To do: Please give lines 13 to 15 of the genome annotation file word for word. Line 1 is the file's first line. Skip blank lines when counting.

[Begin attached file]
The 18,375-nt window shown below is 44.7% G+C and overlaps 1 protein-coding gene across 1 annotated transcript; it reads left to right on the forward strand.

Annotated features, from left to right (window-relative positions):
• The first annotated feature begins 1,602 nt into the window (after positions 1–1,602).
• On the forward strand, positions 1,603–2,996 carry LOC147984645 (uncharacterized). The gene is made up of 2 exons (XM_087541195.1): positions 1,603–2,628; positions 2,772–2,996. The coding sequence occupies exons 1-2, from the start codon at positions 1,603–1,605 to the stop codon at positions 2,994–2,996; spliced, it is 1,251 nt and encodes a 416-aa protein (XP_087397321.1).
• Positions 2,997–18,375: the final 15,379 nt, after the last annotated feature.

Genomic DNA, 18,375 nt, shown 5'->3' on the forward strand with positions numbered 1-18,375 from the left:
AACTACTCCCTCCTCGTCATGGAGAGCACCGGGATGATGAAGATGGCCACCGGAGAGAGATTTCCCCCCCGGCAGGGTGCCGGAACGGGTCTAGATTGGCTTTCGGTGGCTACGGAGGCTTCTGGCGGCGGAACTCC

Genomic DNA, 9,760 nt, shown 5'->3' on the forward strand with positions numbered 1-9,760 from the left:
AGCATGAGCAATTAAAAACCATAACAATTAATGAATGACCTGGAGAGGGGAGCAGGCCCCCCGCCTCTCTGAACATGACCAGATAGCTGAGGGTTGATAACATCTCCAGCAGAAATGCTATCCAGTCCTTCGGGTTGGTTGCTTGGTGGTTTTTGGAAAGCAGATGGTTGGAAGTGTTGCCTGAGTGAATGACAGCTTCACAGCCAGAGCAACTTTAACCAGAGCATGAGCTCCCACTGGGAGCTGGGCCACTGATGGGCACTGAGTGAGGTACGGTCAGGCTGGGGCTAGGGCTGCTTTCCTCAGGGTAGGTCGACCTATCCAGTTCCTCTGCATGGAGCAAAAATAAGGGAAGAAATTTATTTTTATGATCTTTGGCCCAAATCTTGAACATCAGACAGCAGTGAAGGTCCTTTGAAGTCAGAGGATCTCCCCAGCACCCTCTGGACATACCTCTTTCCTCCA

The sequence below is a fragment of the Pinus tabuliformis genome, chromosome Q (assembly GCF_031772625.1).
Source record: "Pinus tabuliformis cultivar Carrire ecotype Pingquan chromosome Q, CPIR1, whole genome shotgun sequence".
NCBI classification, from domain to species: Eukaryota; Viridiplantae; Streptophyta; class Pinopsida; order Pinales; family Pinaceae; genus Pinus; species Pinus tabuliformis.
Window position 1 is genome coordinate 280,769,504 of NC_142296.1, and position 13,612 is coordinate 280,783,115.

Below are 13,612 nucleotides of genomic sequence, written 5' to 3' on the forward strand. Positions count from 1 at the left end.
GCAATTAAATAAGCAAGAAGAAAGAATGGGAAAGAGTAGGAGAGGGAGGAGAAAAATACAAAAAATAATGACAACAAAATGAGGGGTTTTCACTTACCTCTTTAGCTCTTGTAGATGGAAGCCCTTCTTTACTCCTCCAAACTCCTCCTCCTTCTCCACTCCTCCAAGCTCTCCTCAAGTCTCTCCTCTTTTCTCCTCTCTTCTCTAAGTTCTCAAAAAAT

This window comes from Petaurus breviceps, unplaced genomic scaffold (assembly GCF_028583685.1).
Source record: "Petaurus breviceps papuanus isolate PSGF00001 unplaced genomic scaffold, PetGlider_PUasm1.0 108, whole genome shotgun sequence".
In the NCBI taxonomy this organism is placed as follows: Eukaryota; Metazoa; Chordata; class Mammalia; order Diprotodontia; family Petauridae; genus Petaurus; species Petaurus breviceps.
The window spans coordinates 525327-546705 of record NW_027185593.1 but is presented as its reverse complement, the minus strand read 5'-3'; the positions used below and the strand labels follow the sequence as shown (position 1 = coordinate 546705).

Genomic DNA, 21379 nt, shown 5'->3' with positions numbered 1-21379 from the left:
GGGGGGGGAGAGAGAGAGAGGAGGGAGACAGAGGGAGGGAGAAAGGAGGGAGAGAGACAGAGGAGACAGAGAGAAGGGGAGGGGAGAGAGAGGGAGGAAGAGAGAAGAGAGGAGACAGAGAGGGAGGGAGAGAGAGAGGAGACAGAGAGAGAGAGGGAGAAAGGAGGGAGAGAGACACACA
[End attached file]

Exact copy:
Window position 1 is genome coordinate 280,769,504 of NC_142296.1, and position 13,612 is coordinate 280,783,115.

Below are 13,612 nucleotides of genomic sequence, written 5' to 3' on the forward strand. Positions count from 1 at the left end.
GCAATTAAATAAGCAAGAAGAAAGAATGGGAAAGAGTAGGAGAGGGAGGAGAAAAATACAAAAAATAATGACAACAAAATGAGGGGTTTTCACTTACCTCTTTAGCTCTTGTAGATGGAAGCCCTTCTTTACTCCTCCAAACTCCTCCTCCTTCTCCACTCCTCCAAGCTCTCCTCAAGTCTCTCCTCTTTTCTCCTCTCTTCTCTAAGTTCTCAAAAAAT